"The first suit I sent her was a Balinese sarong that began just under the breasts. Susanne said she didn't feel it was stark enough, that it should be bold, almost like an exclamation mark. Although I felt the suit should be just a bikini bottom, that would have been just an evolution of an idea, not a design. So I came up with the strapped suit that later made history, and the back view of it appeared in Look on June 2, 1964. It was photographed in the Bahamas on a prostitute.

"In order to try to avoid sensationalism, [photographerl William Claxton, model Peggy Moffitt's husband, Peggy and I decided to take our own photographs of Peggy in the suit and present them to the fashion press and the news magazines. We agreed to avoid Playboy and the girlie books.

"To our complete amazement, everyone in the fashion world was panicked by it. Sally Kirkland of Life, Nancy White of Harper's Bazaar-no one wanted anything to do with the suit or the pictures. Finally, Carol Bjorkman of Women's Wear Daily printed Bill's front- view picture of Peggy on June 3, and Newsweek printed a back view on June 8.

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1957, swimsuits, including a ladderback version. (photographs © William Claxton)

"I had no intention of producing the suit for actual consumption until I talked to Diana Vreeland of Vogue. She was the onlv editor I showed the suit to personally. Peggy was with me, and she was wearing the suit under a little Japanese kimono she had bought somewhere on Hollywood Boulevard. I think she paid eight dollars for it. When Mrs. Vreeland asked to see the suit, Peggy came out in the robe, took it off, and proceeded to model the suit. There was dead silence. Absolutely no response. Ididn't explain anything. As Peggy had her hand on the door to leave, Mrs. Vreeland boomed out in that unforgettable voice, 'Maaaaaaaaaaaahvelous kimono!' A few minutes later she asked me to tell her about the suit, asking me why I did it.
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Re: The Rudi Gernreich Book, by Peggy Moffitt

Postby admin » Wed Mar 07, 2018 3:12 am

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1964, brown and black wool-knit suit and stockings. (author's collection)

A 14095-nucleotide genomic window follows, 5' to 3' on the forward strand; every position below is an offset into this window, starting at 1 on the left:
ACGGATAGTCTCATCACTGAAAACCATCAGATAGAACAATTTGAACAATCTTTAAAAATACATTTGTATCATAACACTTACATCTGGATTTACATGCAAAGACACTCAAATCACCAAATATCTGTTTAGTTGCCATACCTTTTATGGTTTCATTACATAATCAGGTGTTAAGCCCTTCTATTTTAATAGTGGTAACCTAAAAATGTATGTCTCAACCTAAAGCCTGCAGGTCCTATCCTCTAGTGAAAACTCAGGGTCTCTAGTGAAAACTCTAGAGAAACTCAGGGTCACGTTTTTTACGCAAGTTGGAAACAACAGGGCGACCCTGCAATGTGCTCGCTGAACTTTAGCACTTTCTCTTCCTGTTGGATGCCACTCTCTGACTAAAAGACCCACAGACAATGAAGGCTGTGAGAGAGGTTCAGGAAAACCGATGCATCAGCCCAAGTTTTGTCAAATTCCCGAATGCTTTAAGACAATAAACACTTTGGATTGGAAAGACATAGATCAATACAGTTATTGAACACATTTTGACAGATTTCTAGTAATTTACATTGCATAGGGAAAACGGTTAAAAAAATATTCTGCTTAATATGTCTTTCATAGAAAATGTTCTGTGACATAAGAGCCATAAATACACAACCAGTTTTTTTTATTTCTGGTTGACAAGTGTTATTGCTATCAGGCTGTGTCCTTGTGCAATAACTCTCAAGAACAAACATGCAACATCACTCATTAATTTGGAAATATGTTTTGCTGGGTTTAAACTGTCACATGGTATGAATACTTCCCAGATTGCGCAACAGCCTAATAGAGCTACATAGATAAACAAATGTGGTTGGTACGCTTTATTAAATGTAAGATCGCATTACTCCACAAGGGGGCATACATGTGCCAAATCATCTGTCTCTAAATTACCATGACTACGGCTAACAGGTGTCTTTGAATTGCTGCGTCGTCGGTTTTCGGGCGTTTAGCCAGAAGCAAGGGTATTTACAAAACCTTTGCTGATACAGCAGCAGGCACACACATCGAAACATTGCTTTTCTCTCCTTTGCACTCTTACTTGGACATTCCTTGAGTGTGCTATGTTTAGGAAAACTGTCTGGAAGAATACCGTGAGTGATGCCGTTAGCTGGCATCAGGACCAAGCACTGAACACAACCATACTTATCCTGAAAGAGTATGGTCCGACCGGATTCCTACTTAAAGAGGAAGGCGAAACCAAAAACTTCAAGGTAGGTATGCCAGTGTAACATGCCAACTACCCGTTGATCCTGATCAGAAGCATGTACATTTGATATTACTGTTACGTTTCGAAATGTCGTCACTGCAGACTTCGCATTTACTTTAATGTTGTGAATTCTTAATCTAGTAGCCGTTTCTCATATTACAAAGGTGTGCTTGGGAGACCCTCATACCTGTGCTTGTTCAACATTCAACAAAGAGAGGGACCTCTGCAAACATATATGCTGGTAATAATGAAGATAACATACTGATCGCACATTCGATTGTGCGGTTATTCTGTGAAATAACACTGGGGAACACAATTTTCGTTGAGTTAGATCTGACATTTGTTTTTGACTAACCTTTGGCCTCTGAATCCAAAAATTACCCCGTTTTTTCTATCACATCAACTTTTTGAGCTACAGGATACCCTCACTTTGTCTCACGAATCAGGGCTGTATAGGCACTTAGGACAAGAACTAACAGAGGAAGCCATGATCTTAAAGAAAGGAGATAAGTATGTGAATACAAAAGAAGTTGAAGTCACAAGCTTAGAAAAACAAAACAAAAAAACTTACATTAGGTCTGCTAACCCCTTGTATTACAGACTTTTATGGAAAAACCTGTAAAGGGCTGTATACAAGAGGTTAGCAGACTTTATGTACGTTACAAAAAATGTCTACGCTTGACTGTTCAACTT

I told her I felt this was the time for freedom-in fashion as well as every other facet of life. When she asked if I were going to make it for the public I told her no, that it was just a statement.

'This is where you're making a mistake: she told me. 'If there's a picture of it, it's an actuality. You must make it.'

"When I returned to the hotel, I already had calls from Harmon telling me buyers were demanding to buy the suit. We agreed to go ahead with it. Eventually, every major store in the country either carried it or had ordered it and couldn't sell it because of below-the- bible-belt objections from store presidents.

"Melvin Dawley of Lord & Taylor was one of those presidents who wouldn't allow the suit to be delivered. I remember a boutique called Splendiferous immediately took over the shipment. Hess Brothers in Allentown, Pennsylvania, was picketed, and Milgrim's in Detroit had a bomb threat."

The topless became a hard-core news event unequaled in American fashion history.

New York Times, June 22, 1964: "The Soviet government newspaper Izvestia reported on the new bathing suit and added that American fashion was speculating on topless evening dresses. 'The American way of life is on the side of everything that gives the possibility of trampling on morals and the interests of society for the sake of ego. So the decay of the moneybag society continues.'"

Los Angeles Herald Examiner, July 14, 1964: "The suit has been legally approved to Sweden, Germany and Austria. It is banned in Holland, Denmark and Greece."

New York Times, July 2, 1964: "For a brief moment, the mayors of the Riviera had a chance to stand up and be counted as men who would fight to preserve a decent and normal way of life. Women were warned that even if they dropped the tops of their bikinis-all 3 inches-there would be legal repercussions. It was the Mayor of Saint-Tropez who endeared himself to the most indignant. He was reported to have said that if there were signs of trouble he would use helicopters to patrol the beaches and spot offenders."